By Jim Thomas
ST. LOUIS POST-DISPATCH
Sunday, Dec. 04 2005

It's a simple game, really, and when you can't run the football - or stop the
run - you're not going to win many football games.

The Rams did neither Sunday, in a 24-9 loss to Washington that effectively
ended any hopes of reaching the playoffs for the sixth time in seven years.

While Clinton Portis and Rock Cartwright - yes, Rock Cartwright - were both
topping 100 yards rushing for Washington, Rams running backs managed only 27
yards rushing on just 12 carries.

Take it from straight-shooting interim head coach Joe Vitt: "I think the big
difference in the game was their ability to run the football on us, and we
couldn't get any running game generated."

In short, the Rams got bullied by classic NFC East-style football at the Edward
Jones Dome. It was as if Redskins coach Joe Gibbs was still stuck in the '80s,
loading up with three tight ends and running right at the Rams.

It worked back then, when the Redskins were on a run that brought them three
Super Bowl titles from 1982 through 1991. And it worked on Sunday, to the tune
of 257 yards rushing against a sloppy-tackling Rams defense, particularly in
the secondary.

The end result was that the Rams (5-7) were dominated by a mediocre Washington
team (6-6), one that had lost three consecutive games prior to Sunday. Although
the Rams mathematically have a shot at the playoffs, for all practical purposes
they are done. It almost certainly will take 10 victories to earn a wild-card
berth, and the best the Rams can do is 9-7.

It will be the first time in a while that the team isn't playing meaningful
football in December - or at least much of December.

"It's going to be a test of character and pride," offensive guard Adam
Timmerman said. "Pride in this team. Pride in this season to finish off and see
who's going to keep playing - playing hard. And who's going to hang it up."

Sunday's loss did mathematically eliminate St. Louis from NFC West title
contention. On the fourth day of December, Seattle clinched its second
consecutive West title without even playing. The Seahawks play Philadelphia
tonight.

"This is a devastating loss for our football team, obviously," Vitt said. "We
let it get away from us in the fourth quarter."

That they did. St. Louis trailed only 10-7 entering the fourth quarter. But
completions of 29 yards to tight end Robert Royal and 30 yards to Santana Moss
put Washington on the doorstep of the end zone at the end of the third quarter.

Rookie strong safety Jerome Carter, starting in place of the injured Adam
Archuleta (concussion), missed a tackle on Royal that would have stopped him
for a short gain.

On the pass to Moss, both Carter and nickel back Corey Ivy had good coverage,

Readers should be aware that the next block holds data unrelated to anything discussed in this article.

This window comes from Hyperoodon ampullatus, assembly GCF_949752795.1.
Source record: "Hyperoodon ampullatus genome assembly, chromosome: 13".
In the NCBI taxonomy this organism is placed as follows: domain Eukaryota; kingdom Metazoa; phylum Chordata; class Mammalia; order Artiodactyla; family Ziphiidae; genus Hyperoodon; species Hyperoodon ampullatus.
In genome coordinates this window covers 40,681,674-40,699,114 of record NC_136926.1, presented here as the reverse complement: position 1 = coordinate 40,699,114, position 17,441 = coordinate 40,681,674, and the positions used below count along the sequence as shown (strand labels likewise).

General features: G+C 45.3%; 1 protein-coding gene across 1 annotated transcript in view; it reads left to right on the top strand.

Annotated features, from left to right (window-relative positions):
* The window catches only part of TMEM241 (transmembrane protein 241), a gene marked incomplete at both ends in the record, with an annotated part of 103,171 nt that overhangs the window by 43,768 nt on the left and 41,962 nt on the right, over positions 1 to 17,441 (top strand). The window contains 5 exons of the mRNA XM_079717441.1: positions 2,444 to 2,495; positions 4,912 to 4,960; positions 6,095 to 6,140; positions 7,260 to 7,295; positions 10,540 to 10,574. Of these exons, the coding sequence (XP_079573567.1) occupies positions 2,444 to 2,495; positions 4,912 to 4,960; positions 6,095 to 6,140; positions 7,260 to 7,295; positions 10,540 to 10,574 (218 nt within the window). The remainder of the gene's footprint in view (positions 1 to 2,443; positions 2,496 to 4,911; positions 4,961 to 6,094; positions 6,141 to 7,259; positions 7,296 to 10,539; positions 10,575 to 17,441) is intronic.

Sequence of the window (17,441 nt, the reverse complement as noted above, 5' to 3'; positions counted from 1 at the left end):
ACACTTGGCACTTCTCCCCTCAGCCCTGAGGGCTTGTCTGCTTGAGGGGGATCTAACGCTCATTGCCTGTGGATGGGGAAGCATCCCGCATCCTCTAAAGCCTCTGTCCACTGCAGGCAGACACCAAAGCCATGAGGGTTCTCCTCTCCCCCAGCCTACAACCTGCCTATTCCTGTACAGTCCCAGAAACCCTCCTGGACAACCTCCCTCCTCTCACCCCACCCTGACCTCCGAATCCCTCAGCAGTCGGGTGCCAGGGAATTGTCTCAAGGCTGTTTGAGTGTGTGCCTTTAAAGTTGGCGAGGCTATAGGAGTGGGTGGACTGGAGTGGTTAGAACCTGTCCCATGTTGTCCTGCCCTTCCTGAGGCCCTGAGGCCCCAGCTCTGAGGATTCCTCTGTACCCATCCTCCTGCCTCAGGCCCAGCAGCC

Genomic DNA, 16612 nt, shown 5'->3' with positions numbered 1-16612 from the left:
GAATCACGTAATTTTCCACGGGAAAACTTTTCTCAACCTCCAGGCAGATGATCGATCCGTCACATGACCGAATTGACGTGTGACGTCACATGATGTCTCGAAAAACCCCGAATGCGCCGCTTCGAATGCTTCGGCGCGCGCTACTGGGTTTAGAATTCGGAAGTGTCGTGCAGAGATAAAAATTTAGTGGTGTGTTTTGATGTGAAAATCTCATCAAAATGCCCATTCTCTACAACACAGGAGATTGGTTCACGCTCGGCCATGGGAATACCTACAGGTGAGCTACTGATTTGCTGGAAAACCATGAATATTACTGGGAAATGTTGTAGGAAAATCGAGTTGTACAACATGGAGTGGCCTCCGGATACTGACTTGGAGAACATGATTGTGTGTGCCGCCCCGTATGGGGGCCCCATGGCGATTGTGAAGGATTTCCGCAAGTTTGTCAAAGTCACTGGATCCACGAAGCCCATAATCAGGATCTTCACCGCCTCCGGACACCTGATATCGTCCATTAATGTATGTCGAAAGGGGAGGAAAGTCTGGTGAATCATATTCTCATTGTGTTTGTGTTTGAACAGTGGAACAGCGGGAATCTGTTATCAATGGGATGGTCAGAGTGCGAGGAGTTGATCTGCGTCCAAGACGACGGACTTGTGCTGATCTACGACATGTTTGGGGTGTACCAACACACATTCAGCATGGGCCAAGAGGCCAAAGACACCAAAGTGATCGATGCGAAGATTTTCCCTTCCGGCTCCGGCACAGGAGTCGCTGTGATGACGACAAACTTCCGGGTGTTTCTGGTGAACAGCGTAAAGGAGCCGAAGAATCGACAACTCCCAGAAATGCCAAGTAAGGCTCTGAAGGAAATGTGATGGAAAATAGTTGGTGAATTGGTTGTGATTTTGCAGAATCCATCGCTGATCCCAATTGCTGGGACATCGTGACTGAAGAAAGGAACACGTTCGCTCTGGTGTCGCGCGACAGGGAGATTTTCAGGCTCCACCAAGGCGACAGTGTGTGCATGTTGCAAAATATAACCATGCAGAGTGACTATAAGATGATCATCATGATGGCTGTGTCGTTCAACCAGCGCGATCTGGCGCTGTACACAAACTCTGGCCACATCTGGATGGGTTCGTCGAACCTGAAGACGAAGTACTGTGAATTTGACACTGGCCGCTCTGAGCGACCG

but Mark Brunell's pass still made it to Moss.

"We had him doubled," Vitt said. "We didn't make the play. ... We had some
missed assignments on defense where we did not rotate the secondary. Our young
safeties struggled a little bit."

Moss' play carried to the St. Louis 9, and three plays later Portis was in the
end zone for his second rushing touchdown of the day. Hopes for yet another
comeback victory were revived early in the fourth quarter, when Brunell fumbled
out of his own end zone for a safety.

The two points narrowed Washington's lead to eight - 17-9 - and the Rams took
over with good field position at their 37 following the free kick. But on
second and 3 from the 44, rookie quarterback Ryan Fitzpatrick missed
connections on a handoff to Steven Jackson.

"I was going back to give Steven the ball," Fitzpatrick said. "I knocked
against the fullback's side. Completely my fault."

Washington defensive end Renaldo Wynn recovered on the Rams' 45. The Redskins
pounded away with eight consecutive running plays to either Portis or
Cartwright. Then, on third and goal from the 4, Brunell passed to a w-i-d-e
open Chris Cooley for a TD and a 24-9 lead with 5 minutes 50 seconds to play.

There were no miracle comebacks on this day. The botched exchange typified what
was a tough day for Fitzpatrick in his first NFL start after his stellar work a
week ago in the comeback victory in Houston.

Harassed immediately by the blitzes of Washington defensive coordinator Gregg
Williams - who's a candidate to replace Mike Martz in St. Louis - Fitzpatrick
never got in rhythm.

He completed 21 of 36 passes, but for only 163 yards on a day when the Rams
didn't have a completion longer than 19 yards or running play gain more than
nine. Although he scrambled his way out of several predicaments, including a
seven-yard dash for the Rams' only score, Fitzpatrick was high and off-target
on several throws.

"It's disappointing," Fitzpatrick said. "The worst thing about this, it's just
such a bad feeling because you feel you disappointed your teammates and let
them down a little bit. And that's not a great feeling."

The Rams were simply smothered all day by a Washington defense that was strong
up front but featured speedy linebackers, particularly the underrated Marcus
Washington. For the third week in a row, the combination of a defensive front
stacked against the run, and a blitz-heavy scheme, proved troublesome for the
Rams.

Despite ranking fourth in the league in total offense entering the game, the
Rams finished with only 191 yards in offense Sunday - their 10th-lowest total
since the move to St. Louis in 1995.

"We knew coming in, they were going to challenge us," wide receiver Torry Holt
said. "But we still felt like we could move the ball consistently in the air."

Not even close.

"We've had a lot of successes on offense," Holt said. "So anytime anybody slows
us down we wonder what's going on